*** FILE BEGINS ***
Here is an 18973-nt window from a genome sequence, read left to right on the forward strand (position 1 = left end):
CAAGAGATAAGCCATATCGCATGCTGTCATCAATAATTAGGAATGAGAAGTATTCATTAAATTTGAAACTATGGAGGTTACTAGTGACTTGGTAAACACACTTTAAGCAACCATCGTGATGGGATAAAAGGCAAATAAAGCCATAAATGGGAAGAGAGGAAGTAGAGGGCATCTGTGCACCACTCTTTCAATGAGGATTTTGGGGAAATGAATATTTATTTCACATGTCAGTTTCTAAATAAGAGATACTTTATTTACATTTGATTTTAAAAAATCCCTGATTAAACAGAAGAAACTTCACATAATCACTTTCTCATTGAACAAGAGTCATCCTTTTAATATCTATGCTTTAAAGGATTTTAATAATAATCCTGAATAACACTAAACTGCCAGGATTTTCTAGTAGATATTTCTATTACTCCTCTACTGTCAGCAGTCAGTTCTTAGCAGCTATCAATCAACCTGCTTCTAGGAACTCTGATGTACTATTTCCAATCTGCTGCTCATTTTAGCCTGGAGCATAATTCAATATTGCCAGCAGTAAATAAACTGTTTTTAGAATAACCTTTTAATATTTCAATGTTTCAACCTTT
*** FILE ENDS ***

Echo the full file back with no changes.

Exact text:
Here is an 18973-nt window from a genome sequence, read left to right on the forward strand (position 1 = left end):
CAAGAGATAAGCCATATCGCATGCTGTCATCAATAATTAGGAATGAGAAGTATTCATTAAATTTGAAACTATGGAGGTTACTAGTGACTTGGTAAACACACTTTAAGCAACCATCGTGATGGGATAAAAGGCAAATAAAGCCATAAATGGGAAGAGAGGAAGTAGAGGGCATCTGTGCACCACTCTTTCAATGAGGATTTTGGGGAAATGAATATTTATTTCACATGTCAGTTTCTAAATAAGAGATACTTTATTTACATTTGATTTTAAAAAATCCCTGATTAAACAGAAGAAACTTCACATAATCACTTTCTCATTGAACAAGAGTCATCCTTTTAATATCTATGCTTTAAAGGATTTTAATAATAATCCTGAATAACACTAAACTGCCAGGATTTTCTAGTAGATATTTCTATTACTCCTCTACTGTCAGCAGTCAGTTCTTAGCAGCTATCAATCAACCTGCTTCTAGGAACTCTGATGTACTATTTCCAATCTGCTGCTCATTTTAGCCTGGAGCATAATTCAATATTGCCAGCAGTAAATAAACTGTTTTTAGAATAACCTTTTAATATTTCAATGTTTCAACCTTT